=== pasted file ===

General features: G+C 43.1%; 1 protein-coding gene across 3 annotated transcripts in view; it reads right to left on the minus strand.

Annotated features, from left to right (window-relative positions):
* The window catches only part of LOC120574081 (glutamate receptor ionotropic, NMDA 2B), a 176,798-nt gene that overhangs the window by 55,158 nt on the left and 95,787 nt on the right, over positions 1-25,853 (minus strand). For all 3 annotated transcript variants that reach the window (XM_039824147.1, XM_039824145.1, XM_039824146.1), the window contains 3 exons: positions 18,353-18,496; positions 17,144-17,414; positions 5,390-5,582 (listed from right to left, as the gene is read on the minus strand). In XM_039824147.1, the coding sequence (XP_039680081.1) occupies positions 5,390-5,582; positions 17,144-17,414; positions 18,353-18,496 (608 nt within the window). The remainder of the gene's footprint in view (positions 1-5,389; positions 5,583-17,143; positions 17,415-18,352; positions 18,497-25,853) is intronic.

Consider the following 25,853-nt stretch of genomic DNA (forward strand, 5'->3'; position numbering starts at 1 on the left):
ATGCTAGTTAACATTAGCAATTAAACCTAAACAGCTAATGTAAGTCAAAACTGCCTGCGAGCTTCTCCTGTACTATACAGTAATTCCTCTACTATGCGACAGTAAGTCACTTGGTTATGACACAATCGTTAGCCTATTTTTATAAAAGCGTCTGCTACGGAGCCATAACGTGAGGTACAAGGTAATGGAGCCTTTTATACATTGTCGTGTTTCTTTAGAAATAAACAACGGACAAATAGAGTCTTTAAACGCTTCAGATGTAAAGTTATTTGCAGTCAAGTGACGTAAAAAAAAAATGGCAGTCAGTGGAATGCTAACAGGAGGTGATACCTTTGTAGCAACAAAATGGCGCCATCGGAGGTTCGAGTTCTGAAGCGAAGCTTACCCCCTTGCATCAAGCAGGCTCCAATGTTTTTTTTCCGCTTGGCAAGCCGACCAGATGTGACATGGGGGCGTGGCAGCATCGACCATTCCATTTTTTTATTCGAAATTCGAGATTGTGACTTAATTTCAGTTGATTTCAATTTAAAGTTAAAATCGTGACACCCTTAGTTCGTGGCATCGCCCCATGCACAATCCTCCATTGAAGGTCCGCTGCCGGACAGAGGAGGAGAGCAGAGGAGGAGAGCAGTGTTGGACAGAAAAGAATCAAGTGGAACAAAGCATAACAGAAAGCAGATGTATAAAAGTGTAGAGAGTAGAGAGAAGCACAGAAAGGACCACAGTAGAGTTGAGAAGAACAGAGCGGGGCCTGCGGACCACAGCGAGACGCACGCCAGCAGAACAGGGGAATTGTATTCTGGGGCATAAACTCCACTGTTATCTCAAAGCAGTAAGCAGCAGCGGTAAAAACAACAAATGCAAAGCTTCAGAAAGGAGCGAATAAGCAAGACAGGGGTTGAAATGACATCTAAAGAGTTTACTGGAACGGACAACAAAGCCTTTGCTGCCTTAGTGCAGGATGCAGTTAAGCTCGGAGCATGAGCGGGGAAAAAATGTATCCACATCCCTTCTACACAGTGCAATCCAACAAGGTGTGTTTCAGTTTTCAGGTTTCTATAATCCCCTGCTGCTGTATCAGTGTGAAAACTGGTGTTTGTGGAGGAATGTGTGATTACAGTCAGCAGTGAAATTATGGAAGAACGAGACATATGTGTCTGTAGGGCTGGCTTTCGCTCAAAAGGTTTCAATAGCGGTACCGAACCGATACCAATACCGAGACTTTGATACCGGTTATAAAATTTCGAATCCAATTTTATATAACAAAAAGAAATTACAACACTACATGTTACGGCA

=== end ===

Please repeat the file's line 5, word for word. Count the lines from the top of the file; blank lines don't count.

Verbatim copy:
ATGCTAGTTAACATTAGCAATTAAACCTAAACAGCTAATGTAAGTCAAAACTGCCTGCGAGCTTCTCCTGTACTATACAGTAATTCCTCTACTATGCGACAGTAAGTCACTTGGTTATGACACAATCGTTAGCCTATTTTTATAAAAGCGTCTGCTACGGAGCCATAACGTGAGGTACAAGGTAATGGAGCCTTTTATACATTGTCGTGTTTCTTTAGAAATAAACAACGGACAAATAGAGTCTTTAAACGCTTCAGATGTAAAGTTATTTGCAGTCAAGTGACGTAAAAAAAAAATGGCAGTCAGTGGAATGCTAACAGGAGGTGATACCTTTGTAGCAACAAAATGGCGCCATCGGAGGTTCGAGTTCTGAAGCGAAGCTTACCCCCTTGCATCAAGCAGGCTCCAATGTTTTTTTTCCGCTTGGCAAGCCGACCAGATGTGACATGGGGGCGTGGCAGCATCGACCATTCCATTTTTTTATTCGAAATTCGAGATTGTGACTTAATTTCAGTTGATTTCAATTTAAAGTTAAAATCGTGACACCCTTAGTTCGTGGCATCGCCCCATGCACAATCCTCCATTGAAGGTCCGCTGCCGGACAGAGGAGGAGAGCAGAGGAGGAGAGCAGTGTTGGACAGAAAAGAATCAAGTGGAACAAAGCATAACAGAAAGCAGATGTATAAAAGTGTAGAGAGTAGAGAGAAGCACAGAAAGGACCACAGTAGAGTTGAGAAGAACAGAGCGGGGCCTGCGGACCACAGCGAGACGCACGCCAGCAGAACAGGGGAATTGTATTCTGGGGCATAAACTCCACTGTTATCTCAAAGCAGTAAGCAGCAGCGGTAAAAACAACAAATGCAAAGCTTCAGAAAGGAGCGAATAAGCAAGACAGGGGTTGAAATGACATCTAAAGAGTTTACTGGAACGGACAACAAAGCCTTTGCTGCCTTAGTGCAGGATGCAGTTAAGCTCGGAGCATGAGCGGGGAAAAAATGTATCCACATCCCTTCTACACAGTGCAATCCAACAAGGTGTGTTTCAGTTTTCAGGTTTCTATAATCCCCTGCTGCTGTATCAGTGTGAAAACTGGTGTTTGTGGAGGAATGTGTGATTACAGTCAGCAGTGAAATTATGGAAGAACGAGACATATGTGTCTGTAGGGCTGGCTTTCGCTCAAAAGGTTTCAATAGCGGTACCGAACCGATACCAATACCGAGACTTTGATACCGGTTATAAAATTTCGAATCCAATTTTATATAACAAAAAGAAATTACAACACTACATGTTACGGCA